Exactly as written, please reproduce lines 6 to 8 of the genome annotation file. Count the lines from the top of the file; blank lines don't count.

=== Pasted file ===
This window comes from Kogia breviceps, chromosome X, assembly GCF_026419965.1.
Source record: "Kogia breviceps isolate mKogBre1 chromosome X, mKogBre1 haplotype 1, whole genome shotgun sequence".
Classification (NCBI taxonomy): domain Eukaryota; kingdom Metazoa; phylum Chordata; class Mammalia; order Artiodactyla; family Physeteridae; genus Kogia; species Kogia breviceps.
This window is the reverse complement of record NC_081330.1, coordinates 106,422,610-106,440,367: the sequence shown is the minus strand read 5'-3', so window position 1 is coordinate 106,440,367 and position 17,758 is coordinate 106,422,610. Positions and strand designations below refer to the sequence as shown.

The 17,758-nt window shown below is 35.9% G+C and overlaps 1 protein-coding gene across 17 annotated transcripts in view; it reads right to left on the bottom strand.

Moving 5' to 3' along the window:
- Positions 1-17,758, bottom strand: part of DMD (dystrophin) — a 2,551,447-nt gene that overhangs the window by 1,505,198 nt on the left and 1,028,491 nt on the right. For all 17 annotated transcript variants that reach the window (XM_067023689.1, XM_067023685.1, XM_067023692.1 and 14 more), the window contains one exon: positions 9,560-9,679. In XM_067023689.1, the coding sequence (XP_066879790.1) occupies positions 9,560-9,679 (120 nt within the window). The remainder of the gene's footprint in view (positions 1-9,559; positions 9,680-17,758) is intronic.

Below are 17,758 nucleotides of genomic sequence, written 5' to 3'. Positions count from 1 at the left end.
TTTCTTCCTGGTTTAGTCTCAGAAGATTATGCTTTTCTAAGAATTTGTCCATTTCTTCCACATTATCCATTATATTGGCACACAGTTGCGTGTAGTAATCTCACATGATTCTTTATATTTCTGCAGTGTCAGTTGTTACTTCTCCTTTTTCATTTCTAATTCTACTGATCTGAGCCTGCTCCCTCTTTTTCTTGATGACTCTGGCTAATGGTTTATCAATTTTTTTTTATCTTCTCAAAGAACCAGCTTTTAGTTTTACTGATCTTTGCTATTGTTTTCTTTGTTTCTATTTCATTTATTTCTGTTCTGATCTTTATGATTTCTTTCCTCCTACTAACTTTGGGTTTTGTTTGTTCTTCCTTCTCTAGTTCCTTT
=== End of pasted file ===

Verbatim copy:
Moving 5' to 3' along the window:
- Positions 1-17,758, bottom strand: part of DMD (dystrophin) — a 2,551,447-nt gene that overhangs the window by 1,505,198 nt on the left and 1,028,491 nt on the right. For all 17 annotated transcript variants that reach the window (XM_067023689.1, XM_067023685.1, XM_067023692.1 and 14 more), the window contains one exon: positions 9,560-9,679. In XM_067023689.1, the coding sequence (XP_066879790.1) occupies positions 9,560-9,679 (120 nt within the window). The remainder of the gene's footprint in view (positions 1-9,559; positions 9,680-17,758) is intronic.

Below are 17,758 nucleotides of genomic sequence, written 5' to 3'. Positions count from 1 at the left end.